The EASIEST Antenna to build for Six Meters using one piece of RG-58 coax!

Discussion in 'Amateur Radio News' started by VK7HH, Dec 8, 2020.

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  1. VK7HH

    VK7HH Ham Member QRZ Page

    This is a really simple and easy to construct antenna that will get you on the air on the six meter band using only RG-58 coax!

    I needed a quick and simple antenna for my WSPR beacon over the summer season. Enter the coaxial dipole or aka flowerpot antenna!

     
    N2ZDH, PU2OLT, KK4ZDS and 15 others like this.
  2. N1IPU

    N1IPU Ham Member QRZ Page

    Would make a decent portable antenna for 6m. Most likely will give it a go.
     
    KC5HWB and VK7HH like this.
  3. W1YW

    W1YW Ham Member QRZ Page

    I strongly suggest CPVC if available: PVC is lossy at this frequency.

    Here's how the antenna works---

    COAX is a transmission line system where RF current flows in the center conductor. This produces a counter current in the shield which is out of phase. The two cancel in the far field.

    When you expose an electrical quarter wave of the center conductor-the currents become unbalanced and the coax radiates. The short length below the unshielded center section is essential the 'ground' part of a vertical dipole. The multi turns are an RF choke, stopping the coax from radiating below that point. You can use ferrite instead of the coil-choke.

    The fishing line is purely a mechanical strain relief and keeps the coax straight in the tube.

    Build and learn:)
     
    Last edited: Dec 10, 2020
    VK6APZ, NU4R, KA0USE and 5 others like this.
  4. VK7HH

    VK7HH Ham Member QRZ Page

    Good and lightweight for SOTA!
     
  5. VE3VXO

    VE3VXO Guest

    How is that simpler than an inverted-vee? Unless you are only planning on using it for repeaters or maybe local simplex what good is it? You would want a horizontaly polarized antenna for Es propagation. An inverted-vee will give you access to both.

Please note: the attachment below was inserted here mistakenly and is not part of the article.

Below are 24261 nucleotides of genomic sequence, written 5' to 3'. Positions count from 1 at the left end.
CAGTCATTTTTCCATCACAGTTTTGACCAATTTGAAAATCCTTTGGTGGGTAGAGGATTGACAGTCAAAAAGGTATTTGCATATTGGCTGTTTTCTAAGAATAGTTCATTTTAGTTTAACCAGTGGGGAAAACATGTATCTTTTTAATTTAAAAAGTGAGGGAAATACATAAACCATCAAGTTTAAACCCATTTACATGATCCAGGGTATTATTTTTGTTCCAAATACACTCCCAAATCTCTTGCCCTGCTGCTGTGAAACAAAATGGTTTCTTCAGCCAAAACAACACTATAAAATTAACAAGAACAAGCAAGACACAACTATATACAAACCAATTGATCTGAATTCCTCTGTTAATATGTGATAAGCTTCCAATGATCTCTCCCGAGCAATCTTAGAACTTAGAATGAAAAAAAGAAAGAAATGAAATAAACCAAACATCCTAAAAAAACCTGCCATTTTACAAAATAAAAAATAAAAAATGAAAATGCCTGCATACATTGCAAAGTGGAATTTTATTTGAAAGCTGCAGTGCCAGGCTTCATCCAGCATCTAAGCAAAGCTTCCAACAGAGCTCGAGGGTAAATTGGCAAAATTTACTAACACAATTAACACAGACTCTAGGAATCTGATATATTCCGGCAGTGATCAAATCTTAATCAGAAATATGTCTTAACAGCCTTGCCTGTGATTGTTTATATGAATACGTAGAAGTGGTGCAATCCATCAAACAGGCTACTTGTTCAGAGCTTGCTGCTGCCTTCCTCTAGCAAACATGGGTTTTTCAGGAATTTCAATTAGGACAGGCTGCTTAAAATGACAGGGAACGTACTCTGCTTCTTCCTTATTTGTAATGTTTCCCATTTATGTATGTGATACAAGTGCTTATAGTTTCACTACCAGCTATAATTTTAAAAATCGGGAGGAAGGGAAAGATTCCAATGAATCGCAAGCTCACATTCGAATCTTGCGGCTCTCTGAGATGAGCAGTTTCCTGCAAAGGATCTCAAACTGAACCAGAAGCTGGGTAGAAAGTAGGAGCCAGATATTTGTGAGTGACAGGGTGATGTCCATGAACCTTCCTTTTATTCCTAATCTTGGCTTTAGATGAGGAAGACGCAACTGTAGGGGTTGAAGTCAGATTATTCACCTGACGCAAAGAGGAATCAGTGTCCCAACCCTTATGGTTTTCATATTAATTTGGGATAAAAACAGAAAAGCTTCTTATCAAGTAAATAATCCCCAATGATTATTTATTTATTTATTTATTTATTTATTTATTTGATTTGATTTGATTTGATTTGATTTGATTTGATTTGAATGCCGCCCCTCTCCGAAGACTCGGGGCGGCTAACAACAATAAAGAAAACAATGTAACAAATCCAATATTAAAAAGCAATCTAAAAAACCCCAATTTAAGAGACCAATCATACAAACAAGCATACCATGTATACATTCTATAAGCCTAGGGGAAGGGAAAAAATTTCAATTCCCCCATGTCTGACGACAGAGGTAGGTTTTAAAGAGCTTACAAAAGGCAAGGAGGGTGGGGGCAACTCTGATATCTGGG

VK6APZ, HB9EPC, VE3CGA and 1 other person like this.
  6. K0UO

    K0UO Platinum Subscriber Platinum Subscriber QRZ Page

    A simpler way would be/ just Hook the to coax up to two pieces of wire that is cut 54-in on either side of Center and you have a dipole.
    I have even striped the braids back 54-in. Then use a center for one side and the braid for the other, then add some kind of insulator (I have just use paracord in the past) now that's easy.
     
    WA4TFJ and AA5LS like this.
  7. VK7HH

    VK7HH Ham Member QRZ Page

    It's simpler as it uses less parts. You don't need a centre insulator, or extra wire. You do not need a horizontally polarized antenna for Es. Es work just as well on a vertical, there is very little polarization mismatch on Es.
    You can also string this us as a horizontal antenna easily
     
    KC5HWB and KF4ZKU like this.
  8. VE3VXO

    VE3VXO Guest

    "Although polarisation shift can occur, single-hop Sporadic E signals tend to remain in the original transmitted polarisation." Wikipedia link to Es propagation

    So sure you don't need horizontal polarization that's true, but since Es tends to preserve polarization and since most people calling will be using a Yagi array, you might want to have some horizontal polarization if you would like to talk to them. Of course if you really want a challenge, (because 6m Es isn't challenging enough) you could always try to hook up with those other 1% who are using a vertical whip. In that case it will work very well, just as you said.
     
    HB9EPC likes this.
  9. K3FHP

    K3FHP XML Subscriber QRZ Page

    What, no Faraday Rotation?
     
  10. VK7HH

    VK7HH Ham Member QRZ Page

    Proof is in the pudding. I'm hearing 2500km (1500 mile) signals on it right now. Shock, it works! Also, where is the reference that the Wikipedia article is referring? I'd like to look it up
     

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